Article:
By now, just about everyone understands that Republicans have a problem with Hispanic voters. The bigger question now is if a bi-partisan immigration bill will be the cure.
Republicans' low standing with Hispanic voters can't be blamed solely on talk of electrified border fences or "self-deportation" rhetoric. As GOP pollster Jan van Lohuizen wrote in December, Republicans’ "significant image problem among Hispanics… is the same problem as we have with other groups: we are seen as the party of the rich which does not care about the middle class or lower income families." At the RNC meeting in Charlotte last week, GOP Gov. Bobby Jindal blamed his party's poor standing in the 2012 campaign on the fact that "we didn't connect our policies to average middle class families."
Immigration reform is a "threshold issue": without it, Republicans can't get past the threshold and into the living rooms of Hispanic Americans. But, in order to be invited to stay in their homes and in their lives, Republicans need to be able to convince these voters that they understand and empathize with the issues that are the most pressing to them.
However, some of the most basic tenants of GOP ideology are unappealing to the majority of Hispanics. As Washington Post reporters Aaron Blake and Sean Sullivan noted, a Washington Post-Kaiser Family Foundation survey taken last summer found that 67 percent of Hispanics said they favor a “larger federal government with many services” over a “smaller federal government with fewer services.” Republicans expressed a dramatically different viewpoint in the poll, with 80 percent saying they prefer a “smaller federal government with fewer services.”
In the same poll, Blake and Sullivan report, 68 percent of Hispanics said it is more important to “increase federal spending to try to create jobs and improve the economy” than to avoid “a big increase in the federal deficit.” Seventy-three percent of Republicans said the latter is more important.
Education, said Republican pollster van Lohuizen, is one issue that resonates with Hispanic voters and also tracks with GOP orthodoxy. For example, school reform that uses accountability and results, not money spent, as the metrics for success. (see: Bush, Jeb).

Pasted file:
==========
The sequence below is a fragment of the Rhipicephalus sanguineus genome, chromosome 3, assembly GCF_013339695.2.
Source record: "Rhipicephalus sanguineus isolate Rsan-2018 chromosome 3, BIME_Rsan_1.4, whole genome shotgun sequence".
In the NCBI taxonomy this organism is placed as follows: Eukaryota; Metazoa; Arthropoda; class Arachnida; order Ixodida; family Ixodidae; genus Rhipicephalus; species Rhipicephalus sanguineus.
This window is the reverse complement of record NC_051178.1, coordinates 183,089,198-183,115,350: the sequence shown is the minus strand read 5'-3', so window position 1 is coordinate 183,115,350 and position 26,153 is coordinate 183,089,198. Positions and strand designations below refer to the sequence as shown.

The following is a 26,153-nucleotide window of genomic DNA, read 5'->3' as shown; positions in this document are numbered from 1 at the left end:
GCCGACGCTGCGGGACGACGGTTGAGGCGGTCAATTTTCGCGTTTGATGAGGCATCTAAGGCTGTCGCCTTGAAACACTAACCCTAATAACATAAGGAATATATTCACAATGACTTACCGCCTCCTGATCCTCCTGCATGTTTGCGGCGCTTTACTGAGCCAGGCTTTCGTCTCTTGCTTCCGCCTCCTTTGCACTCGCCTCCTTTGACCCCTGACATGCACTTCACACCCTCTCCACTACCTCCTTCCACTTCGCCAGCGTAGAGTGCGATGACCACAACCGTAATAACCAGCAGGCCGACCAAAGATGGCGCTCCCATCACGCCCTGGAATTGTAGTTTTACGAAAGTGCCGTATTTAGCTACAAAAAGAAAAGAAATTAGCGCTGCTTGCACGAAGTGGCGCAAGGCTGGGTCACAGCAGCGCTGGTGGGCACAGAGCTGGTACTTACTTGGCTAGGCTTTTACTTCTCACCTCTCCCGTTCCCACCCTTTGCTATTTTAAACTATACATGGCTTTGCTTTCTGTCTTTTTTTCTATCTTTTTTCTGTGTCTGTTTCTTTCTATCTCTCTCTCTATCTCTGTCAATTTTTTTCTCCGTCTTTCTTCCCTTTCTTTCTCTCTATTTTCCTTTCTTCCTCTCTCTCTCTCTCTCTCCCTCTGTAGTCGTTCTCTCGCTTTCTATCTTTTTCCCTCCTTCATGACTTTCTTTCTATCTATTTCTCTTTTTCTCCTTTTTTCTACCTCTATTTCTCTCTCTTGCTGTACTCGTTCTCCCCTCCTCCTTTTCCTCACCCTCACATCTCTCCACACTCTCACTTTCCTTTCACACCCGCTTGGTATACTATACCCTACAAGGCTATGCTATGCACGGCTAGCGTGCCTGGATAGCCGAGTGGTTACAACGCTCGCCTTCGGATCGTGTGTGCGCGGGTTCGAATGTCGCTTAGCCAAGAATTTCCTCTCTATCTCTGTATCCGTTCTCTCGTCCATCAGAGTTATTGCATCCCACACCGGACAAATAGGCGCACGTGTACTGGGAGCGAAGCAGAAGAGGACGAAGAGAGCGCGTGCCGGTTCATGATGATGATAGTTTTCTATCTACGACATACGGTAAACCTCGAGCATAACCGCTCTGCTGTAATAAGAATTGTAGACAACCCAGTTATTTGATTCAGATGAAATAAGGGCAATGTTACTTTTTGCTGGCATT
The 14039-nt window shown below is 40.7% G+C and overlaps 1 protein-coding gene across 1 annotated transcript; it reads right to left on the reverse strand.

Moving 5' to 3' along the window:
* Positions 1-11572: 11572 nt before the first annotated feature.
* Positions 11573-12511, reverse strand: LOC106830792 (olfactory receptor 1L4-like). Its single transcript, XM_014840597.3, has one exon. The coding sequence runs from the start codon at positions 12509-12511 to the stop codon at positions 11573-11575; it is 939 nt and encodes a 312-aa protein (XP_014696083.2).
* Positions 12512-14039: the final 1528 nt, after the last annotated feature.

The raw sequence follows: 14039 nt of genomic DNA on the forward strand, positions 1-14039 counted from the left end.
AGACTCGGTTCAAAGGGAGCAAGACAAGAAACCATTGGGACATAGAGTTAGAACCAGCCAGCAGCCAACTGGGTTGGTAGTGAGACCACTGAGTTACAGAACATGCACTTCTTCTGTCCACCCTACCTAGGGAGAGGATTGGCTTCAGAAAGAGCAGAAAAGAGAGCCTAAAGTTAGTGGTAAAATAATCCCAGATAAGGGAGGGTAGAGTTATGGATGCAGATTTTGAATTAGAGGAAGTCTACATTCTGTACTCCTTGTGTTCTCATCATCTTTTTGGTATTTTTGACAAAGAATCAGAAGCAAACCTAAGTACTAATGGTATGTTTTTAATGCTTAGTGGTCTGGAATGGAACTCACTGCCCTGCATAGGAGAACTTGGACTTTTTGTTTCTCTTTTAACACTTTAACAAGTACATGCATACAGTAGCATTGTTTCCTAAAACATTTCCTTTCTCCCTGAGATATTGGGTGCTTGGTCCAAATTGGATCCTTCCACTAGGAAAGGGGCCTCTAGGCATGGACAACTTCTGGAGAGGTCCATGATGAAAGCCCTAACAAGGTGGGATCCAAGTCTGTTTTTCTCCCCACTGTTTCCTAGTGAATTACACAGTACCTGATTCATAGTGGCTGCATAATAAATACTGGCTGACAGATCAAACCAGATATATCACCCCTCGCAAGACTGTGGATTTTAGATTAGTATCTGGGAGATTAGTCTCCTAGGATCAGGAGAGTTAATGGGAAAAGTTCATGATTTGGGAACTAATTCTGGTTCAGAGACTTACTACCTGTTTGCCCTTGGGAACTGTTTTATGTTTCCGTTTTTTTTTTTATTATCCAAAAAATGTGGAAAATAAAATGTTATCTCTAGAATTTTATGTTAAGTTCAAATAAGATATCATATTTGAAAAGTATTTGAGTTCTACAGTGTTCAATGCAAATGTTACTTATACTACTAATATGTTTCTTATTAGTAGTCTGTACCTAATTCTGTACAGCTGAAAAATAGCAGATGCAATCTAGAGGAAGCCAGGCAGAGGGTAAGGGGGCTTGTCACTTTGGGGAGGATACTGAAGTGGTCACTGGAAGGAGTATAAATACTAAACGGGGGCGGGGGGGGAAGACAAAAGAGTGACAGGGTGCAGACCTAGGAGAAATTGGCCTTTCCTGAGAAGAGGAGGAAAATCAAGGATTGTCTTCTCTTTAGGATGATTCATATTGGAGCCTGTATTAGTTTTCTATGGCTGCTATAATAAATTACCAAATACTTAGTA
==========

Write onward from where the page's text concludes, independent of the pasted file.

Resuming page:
Republicans also can't afford to let this immigration issue be the one and only way they interact with Hispanic voters. Like the spouse who receives a bunch of cellophane wrapped flowers from CVS on Valentine's Day, voters know when politicians are simply phoning it in. Republican strategists have stressed the importance of recruiting Hispanic candidates and going to events, parades, and neighborhoods where Republicans don't traditionally show up. As one GOP strategist told me, we have to realize that we can't just send a piece of mail in Spanish and think that's enough to win their votes.
Republicans don't need to win 100 percent of these voters, or even 50 percent. Instead, it is about holding onto at least 40 percent of the Hispanic vote nationally, and, more important, not allowing the newest generation of Hispanic voters to write off the GOP completely.
The bigger issue for the GOP, however, may be bringing their base along with them.
The most recent ABC/Washington Post polling showed that while 57 percent of Americans favored a path to citizenship for illegal immigrants, including 82 percent of Hispanics and 59 percent of independents, just 37 percent of Republicans agreed with that sentiment.
Sen. Marco Rubio has been able to placate the most influential voices on the right, such as conservative talk radio types like Rush Limbaugh. And, there has been no real organized effort from among conservatives to defeat it.
Even so, there are plenty of Republicans who don't trust the White House or Democrats to negotiate in good faith. One Republican with close ties to GOP conservatives told me, "It would surprise me if the White House and Senate Democrats hand the GOP an antidote to their problems." The most paranoid among them assume that Democrats are simply trying to string Republicans long enough to pull the rug out from under them.
That fear, along with questions of how a vote for immigration legislation will play out a year - or three years - from now is also likely weighing on the minds of plenty of rank-and-file Republicans.
For now, however, the GOP has little choice but to do whatever they can to repair the very real damage they have done to their brand with Hispanic voters. Until, and unless they do, winning the White House will be out of reach.
Charlie Cook's Column
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